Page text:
THE UNDERNEATH started as a short story about a boy who rescued a cat from the creek that ran by his house. It was loosely based upon an experience that my son had when he was about 8 years old and befriended a kitten that had been abandoned. The story kept whispering to me, as if it had things about it that needed exploring. I like to think of THE UNDERNEATH as taffy. I kept pulling and pulling at it, stretching it out. Three years and twenty something drafts later, it became the story that it is. In the meantime, I wrote the boy right out of it. Hopefully, I'll think of a different place to put him.
I know that earlier in your career, Kathi, you have written many picture books. How is the process different for novels?
Picture books are still my first true love I think. For me, I can carry a "whole" picture book in my head around with me. For a novel, I can only wrap my thoughts around different bits and pieces at a time. So, it's different in that my focus switches here and there. Plus, it takes me a long, very long, time, to write a novel.
Can you give us a glimmer into your writing process? Are you a plotter or a pantser?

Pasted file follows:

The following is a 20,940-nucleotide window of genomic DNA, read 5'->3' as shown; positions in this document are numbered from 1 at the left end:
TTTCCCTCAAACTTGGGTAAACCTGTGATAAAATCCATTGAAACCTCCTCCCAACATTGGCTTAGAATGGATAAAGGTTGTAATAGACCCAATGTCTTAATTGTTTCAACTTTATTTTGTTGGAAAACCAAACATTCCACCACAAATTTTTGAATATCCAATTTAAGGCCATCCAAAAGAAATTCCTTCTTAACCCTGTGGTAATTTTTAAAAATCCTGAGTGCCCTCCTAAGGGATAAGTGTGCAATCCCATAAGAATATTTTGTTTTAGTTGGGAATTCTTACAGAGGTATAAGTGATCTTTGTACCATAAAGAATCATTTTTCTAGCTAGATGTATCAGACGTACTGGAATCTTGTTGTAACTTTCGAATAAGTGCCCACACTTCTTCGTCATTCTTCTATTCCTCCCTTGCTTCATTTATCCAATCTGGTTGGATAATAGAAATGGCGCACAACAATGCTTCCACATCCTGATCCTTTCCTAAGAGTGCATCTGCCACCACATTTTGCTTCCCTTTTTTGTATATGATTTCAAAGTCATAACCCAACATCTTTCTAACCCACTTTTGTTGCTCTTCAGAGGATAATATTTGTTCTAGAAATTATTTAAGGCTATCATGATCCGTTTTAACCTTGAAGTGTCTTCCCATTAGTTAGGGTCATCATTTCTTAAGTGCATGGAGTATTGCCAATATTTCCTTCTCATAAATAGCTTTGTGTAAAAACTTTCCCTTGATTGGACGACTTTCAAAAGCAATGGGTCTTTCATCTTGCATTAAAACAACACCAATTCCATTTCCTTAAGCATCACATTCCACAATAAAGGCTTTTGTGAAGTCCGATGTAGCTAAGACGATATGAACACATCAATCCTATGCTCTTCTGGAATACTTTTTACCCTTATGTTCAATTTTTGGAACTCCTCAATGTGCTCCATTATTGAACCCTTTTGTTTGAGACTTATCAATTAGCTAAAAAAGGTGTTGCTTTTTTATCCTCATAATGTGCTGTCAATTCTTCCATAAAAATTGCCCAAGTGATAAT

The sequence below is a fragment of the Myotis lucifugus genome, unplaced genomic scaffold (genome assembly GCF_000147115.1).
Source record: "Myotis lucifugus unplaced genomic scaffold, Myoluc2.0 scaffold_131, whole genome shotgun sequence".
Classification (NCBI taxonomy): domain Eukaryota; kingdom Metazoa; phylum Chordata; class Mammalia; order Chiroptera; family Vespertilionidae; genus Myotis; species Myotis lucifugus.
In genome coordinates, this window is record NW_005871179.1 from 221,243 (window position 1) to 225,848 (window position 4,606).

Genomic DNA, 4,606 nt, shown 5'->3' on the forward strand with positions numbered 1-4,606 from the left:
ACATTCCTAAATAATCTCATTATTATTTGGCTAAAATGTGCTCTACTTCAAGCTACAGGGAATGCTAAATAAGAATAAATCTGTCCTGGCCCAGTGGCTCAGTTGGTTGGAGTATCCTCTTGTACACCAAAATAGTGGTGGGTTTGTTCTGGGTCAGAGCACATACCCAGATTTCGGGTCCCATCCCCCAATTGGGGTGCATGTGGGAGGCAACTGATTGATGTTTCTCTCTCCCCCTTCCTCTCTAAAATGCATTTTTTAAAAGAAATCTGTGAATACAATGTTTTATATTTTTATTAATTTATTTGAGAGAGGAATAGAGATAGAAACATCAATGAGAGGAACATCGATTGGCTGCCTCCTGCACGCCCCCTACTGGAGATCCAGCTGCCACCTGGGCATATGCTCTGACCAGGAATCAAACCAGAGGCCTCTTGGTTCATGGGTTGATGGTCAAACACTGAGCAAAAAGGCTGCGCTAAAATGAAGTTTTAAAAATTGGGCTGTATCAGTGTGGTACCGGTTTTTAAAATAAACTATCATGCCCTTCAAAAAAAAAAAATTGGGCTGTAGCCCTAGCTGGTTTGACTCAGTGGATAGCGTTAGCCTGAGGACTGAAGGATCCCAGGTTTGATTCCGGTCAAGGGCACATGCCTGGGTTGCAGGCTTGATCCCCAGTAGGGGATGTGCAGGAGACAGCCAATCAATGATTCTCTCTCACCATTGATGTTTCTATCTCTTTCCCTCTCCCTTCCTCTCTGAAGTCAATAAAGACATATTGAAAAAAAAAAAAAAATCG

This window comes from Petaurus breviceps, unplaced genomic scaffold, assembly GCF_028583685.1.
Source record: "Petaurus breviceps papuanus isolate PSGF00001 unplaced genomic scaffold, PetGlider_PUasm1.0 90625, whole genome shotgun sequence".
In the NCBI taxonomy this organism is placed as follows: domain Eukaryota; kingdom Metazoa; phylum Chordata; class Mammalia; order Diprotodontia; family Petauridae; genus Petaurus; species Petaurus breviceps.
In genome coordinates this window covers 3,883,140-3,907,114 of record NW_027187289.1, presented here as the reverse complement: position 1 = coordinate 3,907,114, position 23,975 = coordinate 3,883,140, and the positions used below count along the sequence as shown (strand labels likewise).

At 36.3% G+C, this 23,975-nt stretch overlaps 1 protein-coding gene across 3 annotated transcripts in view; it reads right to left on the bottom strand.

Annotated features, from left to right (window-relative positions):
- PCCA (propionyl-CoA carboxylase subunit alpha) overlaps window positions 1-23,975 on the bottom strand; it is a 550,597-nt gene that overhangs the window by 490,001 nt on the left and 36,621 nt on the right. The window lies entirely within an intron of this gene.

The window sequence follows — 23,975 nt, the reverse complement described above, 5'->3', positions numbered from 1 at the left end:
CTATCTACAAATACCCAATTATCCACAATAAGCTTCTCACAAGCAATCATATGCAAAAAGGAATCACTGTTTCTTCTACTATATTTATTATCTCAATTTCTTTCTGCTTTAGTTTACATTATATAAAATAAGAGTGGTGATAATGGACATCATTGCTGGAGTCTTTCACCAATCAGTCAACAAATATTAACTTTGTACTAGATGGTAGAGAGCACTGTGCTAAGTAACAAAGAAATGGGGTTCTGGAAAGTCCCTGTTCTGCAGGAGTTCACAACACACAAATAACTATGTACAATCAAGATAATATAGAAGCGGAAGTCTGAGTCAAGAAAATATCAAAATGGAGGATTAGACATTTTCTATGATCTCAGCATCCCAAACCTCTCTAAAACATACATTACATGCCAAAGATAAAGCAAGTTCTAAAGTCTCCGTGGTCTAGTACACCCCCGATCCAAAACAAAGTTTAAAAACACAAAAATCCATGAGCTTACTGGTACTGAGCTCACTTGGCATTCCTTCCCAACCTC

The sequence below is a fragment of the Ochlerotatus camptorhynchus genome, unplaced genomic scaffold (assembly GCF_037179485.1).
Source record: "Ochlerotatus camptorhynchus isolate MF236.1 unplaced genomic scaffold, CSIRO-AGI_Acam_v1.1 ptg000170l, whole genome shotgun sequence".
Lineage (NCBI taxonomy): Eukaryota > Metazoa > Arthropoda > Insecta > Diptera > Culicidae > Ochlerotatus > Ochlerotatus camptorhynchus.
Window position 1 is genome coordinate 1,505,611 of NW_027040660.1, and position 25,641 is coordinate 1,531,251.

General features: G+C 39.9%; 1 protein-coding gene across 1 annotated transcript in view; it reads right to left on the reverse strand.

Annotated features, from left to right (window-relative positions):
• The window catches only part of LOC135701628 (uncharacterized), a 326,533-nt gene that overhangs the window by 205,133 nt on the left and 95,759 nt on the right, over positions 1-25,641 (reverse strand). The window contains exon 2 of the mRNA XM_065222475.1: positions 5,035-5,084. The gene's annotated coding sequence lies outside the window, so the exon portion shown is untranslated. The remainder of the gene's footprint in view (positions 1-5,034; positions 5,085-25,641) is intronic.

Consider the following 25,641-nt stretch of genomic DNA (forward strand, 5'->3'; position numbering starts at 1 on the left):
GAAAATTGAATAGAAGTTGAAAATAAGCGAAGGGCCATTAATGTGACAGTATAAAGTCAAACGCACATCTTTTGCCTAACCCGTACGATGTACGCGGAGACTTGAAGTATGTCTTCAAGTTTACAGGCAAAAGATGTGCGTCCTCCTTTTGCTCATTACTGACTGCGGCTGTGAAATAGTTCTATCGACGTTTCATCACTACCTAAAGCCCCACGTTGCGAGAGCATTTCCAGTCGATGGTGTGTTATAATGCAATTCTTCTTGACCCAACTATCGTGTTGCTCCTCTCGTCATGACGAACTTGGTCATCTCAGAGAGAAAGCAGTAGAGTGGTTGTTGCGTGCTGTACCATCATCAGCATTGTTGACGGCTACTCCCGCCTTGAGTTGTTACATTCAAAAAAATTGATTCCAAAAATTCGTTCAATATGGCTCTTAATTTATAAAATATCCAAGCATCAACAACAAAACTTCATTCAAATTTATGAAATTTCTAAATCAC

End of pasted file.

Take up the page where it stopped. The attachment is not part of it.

I'm not sure I know what a pantser is, but I will say that I spend a lot of time trying to figure out where my story is going to end. If I have the end in sight, I can get there. I do keep a kind of informal outline, one that is malleable and that I can bend or change. It helps me to have at least that broad map, so that I don't get stuck or so that I don't write myself right off the cliff.
In your novel THE UNDERNEATH, the setting of the Texas swamps and bayous plays almost as big a part as the characters. What drew you to write about this?
I lived in East Texas for a short time, but it doesn't take a long time to really let that area get under your skin. The piney woods, with its beautiful trees and its swampy bayous and creeks, has a kind of dual enchanted/creepy feel about it. Mucking about in there makes you think that anything could happen in those woods. They feel ancient and removed from the rest of the world. I love it there. I think there are other stories to be found there.
Kathi - I think we both share a love of animals - particularly cats. How difficult was it to write about the perilous circumstances of Ranger, Mama Cat, Puck and Sabine in THE UNDERNEATH?